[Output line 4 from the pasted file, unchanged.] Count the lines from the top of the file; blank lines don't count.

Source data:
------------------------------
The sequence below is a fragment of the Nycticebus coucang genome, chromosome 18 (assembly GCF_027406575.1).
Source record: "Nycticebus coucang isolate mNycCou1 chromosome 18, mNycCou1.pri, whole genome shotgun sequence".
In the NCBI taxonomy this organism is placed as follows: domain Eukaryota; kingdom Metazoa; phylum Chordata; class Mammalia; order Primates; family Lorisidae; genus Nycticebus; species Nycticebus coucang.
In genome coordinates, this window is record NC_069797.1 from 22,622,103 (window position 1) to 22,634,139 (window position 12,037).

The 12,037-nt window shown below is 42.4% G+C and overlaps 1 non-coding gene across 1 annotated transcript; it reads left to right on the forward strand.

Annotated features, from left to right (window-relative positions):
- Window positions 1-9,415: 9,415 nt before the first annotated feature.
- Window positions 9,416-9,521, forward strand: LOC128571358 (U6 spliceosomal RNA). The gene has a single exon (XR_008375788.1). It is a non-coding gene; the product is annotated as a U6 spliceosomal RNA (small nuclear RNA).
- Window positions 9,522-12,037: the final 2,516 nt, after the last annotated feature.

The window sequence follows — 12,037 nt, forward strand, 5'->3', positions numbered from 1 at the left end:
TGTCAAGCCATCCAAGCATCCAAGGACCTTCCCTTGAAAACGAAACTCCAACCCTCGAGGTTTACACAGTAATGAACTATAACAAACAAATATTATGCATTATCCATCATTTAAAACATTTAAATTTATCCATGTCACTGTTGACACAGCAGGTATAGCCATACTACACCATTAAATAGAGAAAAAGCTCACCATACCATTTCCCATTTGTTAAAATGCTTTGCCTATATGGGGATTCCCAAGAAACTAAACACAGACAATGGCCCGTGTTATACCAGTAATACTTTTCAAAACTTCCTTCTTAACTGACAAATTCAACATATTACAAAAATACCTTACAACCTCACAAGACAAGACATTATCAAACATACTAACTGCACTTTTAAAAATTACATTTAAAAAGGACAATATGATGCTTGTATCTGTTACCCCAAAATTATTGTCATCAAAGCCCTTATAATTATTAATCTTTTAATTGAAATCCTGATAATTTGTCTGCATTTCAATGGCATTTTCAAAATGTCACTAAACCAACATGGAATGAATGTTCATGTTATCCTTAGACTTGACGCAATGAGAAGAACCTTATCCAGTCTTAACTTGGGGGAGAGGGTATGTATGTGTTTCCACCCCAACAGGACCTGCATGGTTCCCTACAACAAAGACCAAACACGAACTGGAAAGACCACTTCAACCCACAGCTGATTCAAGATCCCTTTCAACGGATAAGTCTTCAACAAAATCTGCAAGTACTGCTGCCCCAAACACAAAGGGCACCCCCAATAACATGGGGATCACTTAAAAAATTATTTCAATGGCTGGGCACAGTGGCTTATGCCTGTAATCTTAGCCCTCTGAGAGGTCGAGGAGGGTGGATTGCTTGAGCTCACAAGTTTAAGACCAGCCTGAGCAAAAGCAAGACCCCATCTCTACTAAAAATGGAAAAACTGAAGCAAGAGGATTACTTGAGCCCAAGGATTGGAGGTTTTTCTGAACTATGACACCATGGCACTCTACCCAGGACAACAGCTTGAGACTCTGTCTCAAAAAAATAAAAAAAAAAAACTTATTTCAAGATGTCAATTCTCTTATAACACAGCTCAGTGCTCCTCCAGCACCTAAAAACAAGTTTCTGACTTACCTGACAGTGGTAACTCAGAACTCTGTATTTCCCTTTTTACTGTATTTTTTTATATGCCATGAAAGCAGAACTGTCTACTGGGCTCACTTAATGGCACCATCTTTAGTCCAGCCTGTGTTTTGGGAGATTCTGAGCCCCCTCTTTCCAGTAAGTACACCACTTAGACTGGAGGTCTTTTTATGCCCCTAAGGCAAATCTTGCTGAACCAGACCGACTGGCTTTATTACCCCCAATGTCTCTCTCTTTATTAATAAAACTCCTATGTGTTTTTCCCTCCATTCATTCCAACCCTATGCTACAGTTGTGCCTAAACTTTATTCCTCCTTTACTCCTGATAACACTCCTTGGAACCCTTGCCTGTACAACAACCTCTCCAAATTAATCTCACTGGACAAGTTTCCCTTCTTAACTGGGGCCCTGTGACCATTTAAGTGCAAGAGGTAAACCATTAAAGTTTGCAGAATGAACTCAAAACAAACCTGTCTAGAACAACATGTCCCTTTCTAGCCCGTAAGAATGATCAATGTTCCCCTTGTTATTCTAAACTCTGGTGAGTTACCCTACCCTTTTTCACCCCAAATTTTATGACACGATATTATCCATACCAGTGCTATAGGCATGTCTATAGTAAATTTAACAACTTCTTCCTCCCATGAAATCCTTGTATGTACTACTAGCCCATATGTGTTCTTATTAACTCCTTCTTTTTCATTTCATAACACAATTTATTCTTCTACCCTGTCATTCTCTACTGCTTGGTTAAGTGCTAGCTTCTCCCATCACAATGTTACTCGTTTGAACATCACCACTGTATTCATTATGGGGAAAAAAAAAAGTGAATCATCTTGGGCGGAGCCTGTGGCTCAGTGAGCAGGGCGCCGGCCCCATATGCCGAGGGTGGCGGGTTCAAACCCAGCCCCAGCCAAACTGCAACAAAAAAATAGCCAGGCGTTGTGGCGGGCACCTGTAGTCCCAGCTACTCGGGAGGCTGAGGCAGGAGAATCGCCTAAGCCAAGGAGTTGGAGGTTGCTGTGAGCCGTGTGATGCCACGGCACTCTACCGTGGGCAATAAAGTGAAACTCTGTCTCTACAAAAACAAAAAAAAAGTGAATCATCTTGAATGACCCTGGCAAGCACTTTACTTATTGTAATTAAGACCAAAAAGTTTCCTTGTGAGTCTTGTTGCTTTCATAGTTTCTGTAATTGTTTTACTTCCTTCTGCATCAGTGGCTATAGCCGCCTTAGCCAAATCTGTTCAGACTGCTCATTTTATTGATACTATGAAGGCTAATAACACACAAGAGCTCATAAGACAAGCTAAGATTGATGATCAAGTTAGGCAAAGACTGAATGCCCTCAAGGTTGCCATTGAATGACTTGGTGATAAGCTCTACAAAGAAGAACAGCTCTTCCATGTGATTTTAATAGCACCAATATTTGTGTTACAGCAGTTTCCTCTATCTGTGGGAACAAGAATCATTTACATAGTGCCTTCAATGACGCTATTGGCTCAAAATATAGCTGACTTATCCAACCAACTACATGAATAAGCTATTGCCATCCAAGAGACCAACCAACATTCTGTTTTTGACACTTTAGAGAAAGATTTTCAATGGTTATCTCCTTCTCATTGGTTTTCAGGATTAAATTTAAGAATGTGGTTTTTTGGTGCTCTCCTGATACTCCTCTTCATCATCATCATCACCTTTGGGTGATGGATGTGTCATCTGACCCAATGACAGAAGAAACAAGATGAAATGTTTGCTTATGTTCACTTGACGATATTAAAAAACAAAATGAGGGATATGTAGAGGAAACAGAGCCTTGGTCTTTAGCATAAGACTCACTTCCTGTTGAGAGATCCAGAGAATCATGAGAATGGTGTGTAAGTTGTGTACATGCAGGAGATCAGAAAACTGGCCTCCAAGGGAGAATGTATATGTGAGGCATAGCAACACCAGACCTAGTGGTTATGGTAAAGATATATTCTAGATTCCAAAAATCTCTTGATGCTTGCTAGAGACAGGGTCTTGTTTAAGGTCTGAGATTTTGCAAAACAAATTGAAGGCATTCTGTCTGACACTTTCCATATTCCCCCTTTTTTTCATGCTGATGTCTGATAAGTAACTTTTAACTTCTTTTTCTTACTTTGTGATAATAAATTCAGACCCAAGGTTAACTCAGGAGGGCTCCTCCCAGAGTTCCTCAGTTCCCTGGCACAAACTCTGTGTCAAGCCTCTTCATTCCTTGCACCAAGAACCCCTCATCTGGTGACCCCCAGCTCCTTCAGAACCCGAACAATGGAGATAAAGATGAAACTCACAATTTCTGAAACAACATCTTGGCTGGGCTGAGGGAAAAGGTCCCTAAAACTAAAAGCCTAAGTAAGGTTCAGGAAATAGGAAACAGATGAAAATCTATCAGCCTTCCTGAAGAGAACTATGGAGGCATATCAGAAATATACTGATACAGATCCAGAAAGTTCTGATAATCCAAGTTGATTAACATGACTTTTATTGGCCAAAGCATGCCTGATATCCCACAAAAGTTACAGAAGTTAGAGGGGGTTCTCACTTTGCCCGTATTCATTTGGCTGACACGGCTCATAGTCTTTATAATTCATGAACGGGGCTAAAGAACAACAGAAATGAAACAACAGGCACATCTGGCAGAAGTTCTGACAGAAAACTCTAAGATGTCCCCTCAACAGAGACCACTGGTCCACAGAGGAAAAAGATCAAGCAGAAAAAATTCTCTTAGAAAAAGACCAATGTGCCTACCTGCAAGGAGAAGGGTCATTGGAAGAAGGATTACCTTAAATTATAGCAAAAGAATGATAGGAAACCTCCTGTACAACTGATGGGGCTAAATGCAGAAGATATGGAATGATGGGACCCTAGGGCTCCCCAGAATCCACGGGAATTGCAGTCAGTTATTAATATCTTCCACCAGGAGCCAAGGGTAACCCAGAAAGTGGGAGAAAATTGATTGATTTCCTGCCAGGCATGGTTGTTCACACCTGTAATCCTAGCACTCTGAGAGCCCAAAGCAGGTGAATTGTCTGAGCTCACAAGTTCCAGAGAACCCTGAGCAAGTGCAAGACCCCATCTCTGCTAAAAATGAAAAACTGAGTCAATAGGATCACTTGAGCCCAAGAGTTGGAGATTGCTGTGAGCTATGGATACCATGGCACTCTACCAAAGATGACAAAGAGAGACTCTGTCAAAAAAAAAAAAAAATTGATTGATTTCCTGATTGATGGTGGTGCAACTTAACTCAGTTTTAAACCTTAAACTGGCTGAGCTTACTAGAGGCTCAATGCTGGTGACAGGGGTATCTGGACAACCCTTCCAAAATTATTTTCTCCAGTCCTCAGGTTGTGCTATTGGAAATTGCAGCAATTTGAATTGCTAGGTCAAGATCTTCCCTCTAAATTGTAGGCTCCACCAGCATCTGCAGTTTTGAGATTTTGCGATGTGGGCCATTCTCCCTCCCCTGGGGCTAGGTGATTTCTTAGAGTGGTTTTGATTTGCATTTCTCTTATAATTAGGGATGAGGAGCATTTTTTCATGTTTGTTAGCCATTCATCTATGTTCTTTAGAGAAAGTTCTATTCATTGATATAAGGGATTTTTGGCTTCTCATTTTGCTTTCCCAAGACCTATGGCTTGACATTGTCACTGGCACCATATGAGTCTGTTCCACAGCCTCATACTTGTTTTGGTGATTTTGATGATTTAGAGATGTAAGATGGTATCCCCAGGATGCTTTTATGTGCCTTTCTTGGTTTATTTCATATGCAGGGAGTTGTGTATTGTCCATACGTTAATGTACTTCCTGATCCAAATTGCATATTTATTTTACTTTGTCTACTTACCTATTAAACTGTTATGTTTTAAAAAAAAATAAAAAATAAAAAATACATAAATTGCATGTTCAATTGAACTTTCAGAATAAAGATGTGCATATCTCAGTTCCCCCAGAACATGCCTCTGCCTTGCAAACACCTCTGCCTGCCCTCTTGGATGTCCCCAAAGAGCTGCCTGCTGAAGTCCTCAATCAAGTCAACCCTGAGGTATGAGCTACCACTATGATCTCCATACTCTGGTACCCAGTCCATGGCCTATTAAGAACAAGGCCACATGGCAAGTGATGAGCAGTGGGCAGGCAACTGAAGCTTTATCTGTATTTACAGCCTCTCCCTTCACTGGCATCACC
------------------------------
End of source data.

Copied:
In genome coordinates, this window is record NC_069797.1 from 22,622,103 (window position 1) to 22,634,139 (window position 12,037).